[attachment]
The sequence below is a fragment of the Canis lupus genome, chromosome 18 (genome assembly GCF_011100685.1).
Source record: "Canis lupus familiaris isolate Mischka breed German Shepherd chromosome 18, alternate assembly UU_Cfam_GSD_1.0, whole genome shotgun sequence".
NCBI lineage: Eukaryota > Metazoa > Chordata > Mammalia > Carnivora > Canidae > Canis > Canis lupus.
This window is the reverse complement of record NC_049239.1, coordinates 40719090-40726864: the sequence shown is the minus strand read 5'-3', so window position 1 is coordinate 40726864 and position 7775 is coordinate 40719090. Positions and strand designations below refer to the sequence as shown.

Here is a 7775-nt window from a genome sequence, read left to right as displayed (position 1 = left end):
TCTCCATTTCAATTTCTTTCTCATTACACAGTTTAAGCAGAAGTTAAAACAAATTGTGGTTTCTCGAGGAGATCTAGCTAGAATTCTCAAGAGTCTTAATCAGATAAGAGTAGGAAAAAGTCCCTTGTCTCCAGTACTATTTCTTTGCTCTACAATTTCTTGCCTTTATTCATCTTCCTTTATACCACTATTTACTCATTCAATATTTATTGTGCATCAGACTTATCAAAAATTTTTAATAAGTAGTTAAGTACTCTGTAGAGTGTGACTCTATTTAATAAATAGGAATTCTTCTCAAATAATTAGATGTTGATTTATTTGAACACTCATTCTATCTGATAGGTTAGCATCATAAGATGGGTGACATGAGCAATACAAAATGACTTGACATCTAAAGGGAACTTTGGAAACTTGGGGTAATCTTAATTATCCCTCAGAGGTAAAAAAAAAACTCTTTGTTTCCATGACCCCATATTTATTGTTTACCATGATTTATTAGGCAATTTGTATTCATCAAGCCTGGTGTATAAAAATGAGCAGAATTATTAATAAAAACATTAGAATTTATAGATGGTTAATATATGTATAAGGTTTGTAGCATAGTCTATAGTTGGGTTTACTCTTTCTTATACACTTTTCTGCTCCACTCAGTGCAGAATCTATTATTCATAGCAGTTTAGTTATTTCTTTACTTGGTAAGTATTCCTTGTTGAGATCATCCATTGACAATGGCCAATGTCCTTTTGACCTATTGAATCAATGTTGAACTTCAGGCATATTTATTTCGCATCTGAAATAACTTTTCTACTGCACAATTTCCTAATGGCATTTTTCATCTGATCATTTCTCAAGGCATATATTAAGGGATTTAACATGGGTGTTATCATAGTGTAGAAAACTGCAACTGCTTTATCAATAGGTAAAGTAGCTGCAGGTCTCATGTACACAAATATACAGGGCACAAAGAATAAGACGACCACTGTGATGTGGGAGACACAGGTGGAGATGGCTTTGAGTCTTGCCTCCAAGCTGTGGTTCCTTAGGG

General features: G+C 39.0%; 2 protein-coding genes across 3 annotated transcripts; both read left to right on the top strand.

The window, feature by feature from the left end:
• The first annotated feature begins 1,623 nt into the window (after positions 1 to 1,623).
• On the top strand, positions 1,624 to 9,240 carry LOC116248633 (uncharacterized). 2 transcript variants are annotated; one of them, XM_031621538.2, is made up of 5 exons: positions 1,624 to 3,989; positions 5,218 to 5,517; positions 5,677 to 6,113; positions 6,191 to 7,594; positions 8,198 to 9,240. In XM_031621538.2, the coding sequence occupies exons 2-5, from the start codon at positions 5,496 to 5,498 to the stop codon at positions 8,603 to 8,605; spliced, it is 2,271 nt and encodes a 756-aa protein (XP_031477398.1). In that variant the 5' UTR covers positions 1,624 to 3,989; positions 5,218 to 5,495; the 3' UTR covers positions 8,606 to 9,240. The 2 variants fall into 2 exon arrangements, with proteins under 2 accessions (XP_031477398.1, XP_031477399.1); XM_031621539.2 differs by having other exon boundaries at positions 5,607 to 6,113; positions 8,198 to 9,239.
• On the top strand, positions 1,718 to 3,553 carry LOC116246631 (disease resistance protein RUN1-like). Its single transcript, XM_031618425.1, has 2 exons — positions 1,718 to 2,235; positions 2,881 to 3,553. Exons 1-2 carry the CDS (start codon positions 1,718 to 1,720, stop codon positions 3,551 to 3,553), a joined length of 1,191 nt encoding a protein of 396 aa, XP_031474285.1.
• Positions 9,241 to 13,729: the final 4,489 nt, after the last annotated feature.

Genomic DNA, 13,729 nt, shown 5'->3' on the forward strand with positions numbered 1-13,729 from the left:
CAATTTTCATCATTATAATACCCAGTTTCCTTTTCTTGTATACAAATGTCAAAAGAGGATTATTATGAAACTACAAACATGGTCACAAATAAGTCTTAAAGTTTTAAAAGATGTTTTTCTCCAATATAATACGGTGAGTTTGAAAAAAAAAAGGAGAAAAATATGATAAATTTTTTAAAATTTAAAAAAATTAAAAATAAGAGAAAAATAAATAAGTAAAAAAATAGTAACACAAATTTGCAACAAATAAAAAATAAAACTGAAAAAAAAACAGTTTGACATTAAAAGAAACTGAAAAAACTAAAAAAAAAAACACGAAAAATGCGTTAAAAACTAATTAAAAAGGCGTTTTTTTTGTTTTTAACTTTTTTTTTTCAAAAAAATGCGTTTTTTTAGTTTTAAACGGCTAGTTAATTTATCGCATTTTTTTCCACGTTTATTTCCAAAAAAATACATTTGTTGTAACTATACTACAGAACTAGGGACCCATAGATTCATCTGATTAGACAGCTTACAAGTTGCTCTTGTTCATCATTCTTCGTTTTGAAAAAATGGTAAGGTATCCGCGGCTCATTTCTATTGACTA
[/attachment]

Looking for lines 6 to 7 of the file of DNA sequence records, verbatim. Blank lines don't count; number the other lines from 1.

TCTCCATTTCAATTTCTTTCTCATTACACAGTTTAAGCAGAAGTTAAAACAAATTGTGGTTTCTCGAGGAGATCTAGCTAGAATTCTCAAGAGTCTTAATCAGATAAGAGTAGGAAAAAGTCCCTTGTCTCCAGTACTATTTCTTTGCTCTACAATTTCTTGCCTTTATTCATCTTCCTTTATACCACTATTTACTCATTCAATATTTATTGTGCATCAGACTTATCAAAAATTTTTAATAAGTAGTTAAGTACTCTGTAGAGTGTGACTCTATTTAATAAATAGGAATTCTTCTCAAATAATTAGATGTTGATTTATTTGAACACTCATTCTATCTGATAGGTTAGCATCATAAGATGGGTGACATGAGCAATACAAAATGACTTGACATCTAAAGGGAACTTTGGAAACTTGGGGTAATCTTAATTATCCCTCAGAGGTAAAAAAAAAACTCTTTGTTTCCATGACCCCATATTTATTGTTTACCATGATTTATTAGGCAATTTGTATTCATCAAGCCTGGTGTATAAAAATGAGCAGAATTATTAATAAAAACATTAGAATTTATAGATGGTTAATATATGTATAAGGTTTGTAGCATAGTCTATAGTTGGGTTTACTCTTTCTTATACACTTTTCTGCTCCACTCAGTGCAGAATCTATTATTCATAGCAGTTTAGTTATTTCTTTACTTGGTAAGTATTCCTTGTTGAGATCATCCATTGACAATGGCCAATGTCCTTTTGACCTATTGAATCAATGTTGAACTTCAGGCATATTTATTTCGCATCTGAAATAACTTTTCTACTGCACAATTTCCTAATGGCATTTTTCATCTGATCATTTCTCAAGGCATATATTAAGGGATTTAACATGGGTGTTATCATAGTGTAGAAAACTGCAACTGCTTTATCAATAGGTAAAGTAGCTGCAGGTCTCATGTACACAAATATACAGGGCACAAAGAATAAGACGACCACTGTGATGTGGGAGACACAGGTGGAGATGGCTTTGAGTCTTGCCTCCAAGCTGTGGTTCCTTAGGG

General features: G+C 39.0%; 2 protein-coding genes across 3 annotated transcripts; both read left to right on the top strand.